If you are using a recipe that requires a distinctive shape, follow these same basic instructions but shape accordingly.

To make stuffed breads: Roll the yeast dough into a rectangle 1/2 inch thick. Sprinkle on a filling such as sliced spinach or soy cheese. Do not over fill. Roll up, pinch the seams to seal, let rise again, make a few steam vents in the top, and bake.

Slashing the tops: You can slash the tops of the bread just before baking with a single-edged razor blade, kitchen shears, or a sharp knife.
Baking: Preheat the oven for at least 10 minutes. Use an oven thermometer for accuracy.

Some recipes call for steaming during the first few minutes of baking to delay the setting of the crust and allow for maximum expansion. To do this, when putting the bread in the oven, throw a cup full of water on the bottom of the oven and close the door.

Allow air space between pans. Place the baking pans several inches apart on the center oven rack.

Oven temperatures may vary, so check your loaves about 10 minutes before recipe says they should be done. Internal temperature should be between 190 F-205 F; baked loaves should be evenly browned.
To test for doneness, tap the bottom of the pan lightly. If the bread is done, tapping will produce a hollow sound. A thoroughly baked loaf will pull away from the sides of the pan and slip out easily.

Do not use shiny pans: Use a dull finish aluminum pan. A dark pan may cool to quickly, and a shiny pan may not cook evenly.

A preheated baking stone will speed the warming of the dough and develop a crisp bottom crust. You can save money on a baking stone by buying unvarnished quarry tiles at a home-supply store.

To bake breads with a thick, crisp crust:Do any of the following. Use bread flour with a 12 to 13 percent protein content. When handling the dough use as little additional flour as possible. Slash the top of the bread just before putting it into the oven (see Slashing the tops, above). Brush or spray the dough with water, before putting it into the oven. Use a heated baking stone.

To avoid a crisp crust: About half way through baking, open the oven door and throw in a few ice cubes to create steam. This will also make the inside of the bread more chewy.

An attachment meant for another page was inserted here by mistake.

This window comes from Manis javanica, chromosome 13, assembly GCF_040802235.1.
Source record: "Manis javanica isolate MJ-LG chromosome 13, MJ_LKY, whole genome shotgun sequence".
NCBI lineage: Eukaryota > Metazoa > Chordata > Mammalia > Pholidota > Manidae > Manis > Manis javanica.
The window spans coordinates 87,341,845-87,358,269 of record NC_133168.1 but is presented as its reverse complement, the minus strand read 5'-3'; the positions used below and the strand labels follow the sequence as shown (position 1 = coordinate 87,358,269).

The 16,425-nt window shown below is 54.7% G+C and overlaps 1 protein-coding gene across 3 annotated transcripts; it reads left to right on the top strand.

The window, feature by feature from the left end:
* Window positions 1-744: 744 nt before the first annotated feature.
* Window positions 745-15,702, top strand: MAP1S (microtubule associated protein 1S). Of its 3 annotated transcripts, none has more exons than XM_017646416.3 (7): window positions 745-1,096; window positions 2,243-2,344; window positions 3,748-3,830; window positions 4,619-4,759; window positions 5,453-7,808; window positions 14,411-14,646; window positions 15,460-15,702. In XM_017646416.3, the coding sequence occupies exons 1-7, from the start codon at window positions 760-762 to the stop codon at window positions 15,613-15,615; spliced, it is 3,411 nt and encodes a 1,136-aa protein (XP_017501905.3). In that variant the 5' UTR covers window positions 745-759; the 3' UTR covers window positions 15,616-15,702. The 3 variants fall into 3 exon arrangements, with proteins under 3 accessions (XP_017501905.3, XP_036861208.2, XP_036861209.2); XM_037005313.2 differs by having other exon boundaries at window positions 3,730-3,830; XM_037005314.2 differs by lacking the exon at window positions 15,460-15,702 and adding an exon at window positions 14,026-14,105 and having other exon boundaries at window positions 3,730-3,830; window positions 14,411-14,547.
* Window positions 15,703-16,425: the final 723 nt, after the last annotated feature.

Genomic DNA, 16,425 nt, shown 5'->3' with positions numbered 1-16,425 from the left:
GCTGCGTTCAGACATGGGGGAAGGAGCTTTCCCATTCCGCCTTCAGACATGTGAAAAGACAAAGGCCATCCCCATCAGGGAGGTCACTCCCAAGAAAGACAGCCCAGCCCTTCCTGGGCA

To make a great-looking crust: brush the top of the bread with cider vinegar 10 minutes before the bread is done. Return to the oven for the last 10 minutes of baking.

Some ways to avoid over baking: Do any of the following. Use baking parchment , double the pans to insulate the bottom when the bottom is browning too fast, turn the pan half way through the baking if the sides are browning too quickly. If loaves are browning too much, remove them from the oven and make an aluminum foil "tent" to shield them, and then return them to the oven.

Cooling: Cool bread on a wire rack to prevent it from getting soggy from steam accumulating on the bottom of the pan. Let the bread cool thoroughly before you cut it. The inside of the bread continues to bake once its out of the oven. Also, if you cut the bread while it's warm, you will smash it, making mushy bread.

Storing: Keep bread wrapped and stored in a bread box at room temperature.Seal it tightly and keep it in a cool, dry place. Bread keeps well in the freezer, but not in the refrigerator. Wrap bread tightly in plastic and freeze up to six months. To defrost, wrap the bread in foil and place in a 350 degree F. oven until it is completely thawed. Or wrap the bread in paper towels and microwave until the bread is thawed. Start with two minutes, then repeat at onr minute intervals. Do not microwave too long or this will make the bread tough.

Trouble Shooting:

Strong yeast odor-Avoid over-fermentation. Be sure dough is doubled in size (use finger-top test) .

Sour taste- Avoid adding too much salt. Make sure yeast used is fresh .

Odd or uneven shape Let dough rest for 10 minutes for easier handling/shaping. Be sure bread pan is correct size for recipe .

Crust cracked on top- Reduce flour used in kneading and shaping.

Bread collapsed -Don't let dough continue to rise beyond time called for in recipe. Avoid too high temperature for dough-rising period.

Flat top- Knead as directed in recipe. Avoid too short kneading period. Do not allow dough to rise too long before baking.

Wrinkled crust -Pull dough firmly when shaping.

Soggy crust- Do not keep bread in pan after baked. Remove promptly; let cool on wire rack.

Crust separates from bread -Grease surface and cover dough when rising.

Thick crust -Do not overbake. Bake in correct oven temperature. Keep dough "tacky", not dry.

Tough crust- Use all-purpose flour or bread flour

Bread did not brown on sides -Shiny pans reflect heat, causing insufficient browning. Use glass pans


Grandmother's Food Secrets, by Dr. Myles H. Bader, published by Mylette Enterprises, LLC, Las Vegas NV 89102

The Essential Vegetarian Cook Book, by Diana Shaw, published by Clarkson Potter Publishers

Brilliant Food Tips and Cooking Tips, by David Joachim, published by Rodale

Professional Vegetarian Cooking, by Ken Bergeron, published by John Wiley and Sons, Inc.
The Fanny Farmer Cookbook, Eleventh Edition, revised by Wilma lord Perkins, published by Little, Brown and Company, Boston Toronto, 1965